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Secured Loans > Base rate hits six year mark at historic low

Base rate hits six year mark at historic low

6th March 2015 | Published by Evo Money

Interest rates in the UK have remained as low as 0.5 per cent for six years. The Bank of England first cut the rate to its current level in March 2009, in a bid to boost the economy during the credit crunch.

Recent economic growth has led to speculation that the Bank has plans to raise the cost of borrowing money in the near future. However, inflation is very low, at 0.3 per cent, and so the Bank’s policy makers are unlikely to increase the interest rate for some time yet.

Inflation is likely to remain low and may even turn negative in the late spring, chiefly because the cost of oil has almost halved since last summer.

Bank of England governor, Mark Carney, has spoken of reducing interest rates still further if prices fail to rise over the coming months. He predicts that they will start to increase by the end of this year.

The problem with falling prices is that consumers often put off buying expensive goods in the hope that prices will fall further. Seventy per cent of the British economy is dependent on consumer activity and so a slowdown in sales inevitably has a dramatic effect on economic growth.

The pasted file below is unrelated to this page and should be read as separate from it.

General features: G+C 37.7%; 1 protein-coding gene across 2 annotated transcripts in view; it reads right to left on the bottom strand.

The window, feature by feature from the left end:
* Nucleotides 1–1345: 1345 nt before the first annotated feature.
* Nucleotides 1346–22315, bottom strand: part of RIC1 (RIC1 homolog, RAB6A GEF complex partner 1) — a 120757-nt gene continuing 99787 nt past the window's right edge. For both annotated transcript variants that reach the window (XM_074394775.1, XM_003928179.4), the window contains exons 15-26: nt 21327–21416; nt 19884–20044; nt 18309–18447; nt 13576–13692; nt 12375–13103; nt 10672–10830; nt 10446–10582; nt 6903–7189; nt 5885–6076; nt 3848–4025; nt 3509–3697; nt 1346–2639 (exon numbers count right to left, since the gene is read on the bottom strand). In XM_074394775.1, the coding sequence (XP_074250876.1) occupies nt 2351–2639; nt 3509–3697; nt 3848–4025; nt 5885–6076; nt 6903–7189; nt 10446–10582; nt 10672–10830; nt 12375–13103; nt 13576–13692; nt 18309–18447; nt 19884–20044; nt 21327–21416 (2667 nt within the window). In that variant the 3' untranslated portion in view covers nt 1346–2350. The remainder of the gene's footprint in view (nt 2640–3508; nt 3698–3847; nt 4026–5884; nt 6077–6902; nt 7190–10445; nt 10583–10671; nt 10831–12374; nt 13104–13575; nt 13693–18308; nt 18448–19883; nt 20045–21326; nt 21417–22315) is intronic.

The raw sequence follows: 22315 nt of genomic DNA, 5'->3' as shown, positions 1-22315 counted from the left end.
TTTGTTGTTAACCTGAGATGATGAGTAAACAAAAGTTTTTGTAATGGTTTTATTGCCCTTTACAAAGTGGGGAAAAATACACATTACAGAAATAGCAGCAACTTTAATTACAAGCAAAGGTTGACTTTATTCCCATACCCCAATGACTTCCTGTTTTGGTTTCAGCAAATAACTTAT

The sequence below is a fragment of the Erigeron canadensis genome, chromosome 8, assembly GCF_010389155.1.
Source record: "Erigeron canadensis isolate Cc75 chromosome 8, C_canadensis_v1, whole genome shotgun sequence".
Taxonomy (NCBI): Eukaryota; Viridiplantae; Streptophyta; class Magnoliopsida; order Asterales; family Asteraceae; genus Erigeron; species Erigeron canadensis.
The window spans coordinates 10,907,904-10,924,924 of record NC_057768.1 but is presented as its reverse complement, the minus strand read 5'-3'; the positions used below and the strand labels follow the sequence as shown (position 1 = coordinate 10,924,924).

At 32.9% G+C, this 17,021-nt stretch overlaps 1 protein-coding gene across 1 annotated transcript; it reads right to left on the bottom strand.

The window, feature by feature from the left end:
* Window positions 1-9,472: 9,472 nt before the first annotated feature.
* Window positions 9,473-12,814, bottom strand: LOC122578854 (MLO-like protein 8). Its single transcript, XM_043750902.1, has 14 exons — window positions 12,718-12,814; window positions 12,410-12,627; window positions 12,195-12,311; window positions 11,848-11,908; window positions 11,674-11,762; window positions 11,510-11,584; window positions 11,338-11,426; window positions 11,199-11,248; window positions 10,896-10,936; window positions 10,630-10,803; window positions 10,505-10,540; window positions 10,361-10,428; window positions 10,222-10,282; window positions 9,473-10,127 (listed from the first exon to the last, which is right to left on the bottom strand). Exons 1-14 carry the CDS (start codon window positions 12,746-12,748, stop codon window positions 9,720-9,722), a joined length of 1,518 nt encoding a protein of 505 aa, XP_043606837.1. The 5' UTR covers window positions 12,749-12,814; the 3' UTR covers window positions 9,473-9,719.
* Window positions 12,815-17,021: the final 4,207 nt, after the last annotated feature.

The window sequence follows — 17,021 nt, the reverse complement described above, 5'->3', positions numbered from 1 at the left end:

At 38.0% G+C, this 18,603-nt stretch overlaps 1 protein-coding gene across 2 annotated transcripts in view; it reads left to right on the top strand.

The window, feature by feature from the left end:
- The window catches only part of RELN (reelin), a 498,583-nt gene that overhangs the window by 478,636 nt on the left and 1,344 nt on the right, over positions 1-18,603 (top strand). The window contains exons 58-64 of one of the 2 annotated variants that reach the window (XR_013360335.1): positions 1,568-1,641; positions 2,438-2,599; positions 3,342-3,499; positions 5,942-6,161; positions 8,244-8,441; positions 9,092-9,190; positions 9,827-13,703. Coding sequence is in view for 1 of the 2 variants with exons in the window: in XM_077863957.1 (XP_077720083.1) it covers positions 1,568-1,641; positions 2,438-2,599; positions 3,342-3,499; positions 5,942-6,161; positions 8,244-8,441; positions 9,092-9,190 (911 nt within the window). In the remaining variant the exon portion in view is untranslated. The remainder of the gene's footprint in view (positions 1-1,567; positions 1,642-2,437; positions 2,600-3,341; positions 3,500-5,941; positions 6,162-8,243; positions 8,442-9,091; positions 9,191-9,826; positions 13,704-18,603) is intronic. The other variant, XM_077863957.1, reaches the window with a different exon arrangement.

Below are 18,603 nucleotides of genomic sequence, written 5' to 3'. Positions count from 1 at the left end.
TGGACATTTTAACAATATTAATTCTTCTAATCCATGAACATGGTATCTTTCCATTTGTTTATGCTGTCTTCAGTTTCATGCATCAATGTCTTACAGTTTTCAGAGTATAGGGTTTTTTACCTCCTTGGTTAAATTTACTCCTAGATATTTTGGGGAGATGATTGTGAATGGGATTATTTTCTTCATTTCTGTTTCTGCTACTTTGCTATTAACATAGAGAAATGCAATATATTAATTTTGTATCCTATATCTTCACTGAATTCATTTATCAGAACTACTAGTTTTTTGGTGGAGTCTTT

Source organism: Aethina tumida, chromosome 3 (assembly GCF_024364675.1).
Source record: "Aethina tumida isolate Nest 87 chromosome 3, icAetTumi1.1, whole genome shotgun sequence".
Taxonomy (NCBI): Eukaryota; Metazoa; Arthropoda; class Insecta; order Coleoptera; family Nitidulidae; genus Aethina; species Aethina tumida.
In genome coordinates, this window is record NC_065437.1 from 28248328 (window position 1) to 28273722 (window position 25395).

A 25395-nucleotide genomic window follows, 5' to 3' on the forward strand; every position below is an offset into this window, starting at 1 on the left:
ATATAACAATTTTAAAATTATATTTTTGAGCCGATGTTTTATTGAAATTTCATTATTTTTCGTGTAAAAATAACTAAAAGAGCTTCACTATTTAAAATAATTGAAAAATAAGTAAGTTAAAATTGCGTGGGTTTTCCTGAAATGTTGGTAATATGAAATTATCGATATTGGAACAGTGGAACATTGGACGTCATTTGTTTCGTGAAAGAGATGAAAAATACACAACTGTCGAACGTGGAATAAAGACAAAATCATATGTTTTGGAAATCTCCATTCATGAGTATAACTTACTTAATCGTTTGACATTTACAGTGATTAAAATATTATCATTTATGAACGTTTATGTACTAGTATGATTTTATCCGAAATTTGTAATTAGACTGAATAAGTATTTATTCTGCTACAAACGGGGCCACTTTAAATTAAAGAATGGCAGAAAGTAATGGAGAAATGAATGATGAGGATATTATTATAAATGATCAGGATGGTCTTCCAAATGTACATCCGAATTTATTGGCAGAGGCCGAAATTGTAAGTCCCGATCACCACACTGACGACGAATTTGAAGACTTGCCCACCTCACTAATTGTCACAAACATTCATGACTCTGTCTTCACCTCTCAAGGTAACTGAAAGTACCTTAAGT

Senior economic advisor, Martin Beck of the EY Item Club, believes that the next interest rate rise will not come until early 2016, when inflation should be above 1 per cent and likely to reach the Bank’s target of 2 per cent.

Chief economist at the British Chambers of Commerce, David Kern, called on the Bank to state its intentions clearly, adding that many British exporters are already suffering because the pound is so strong against the euro and that higher interest rates would only worsen the situation. Should the Bank make it clear that it has no plans to raise interest rates until 2016, confidence would increase, he said.

Category: Money
This post was written by Evo Money
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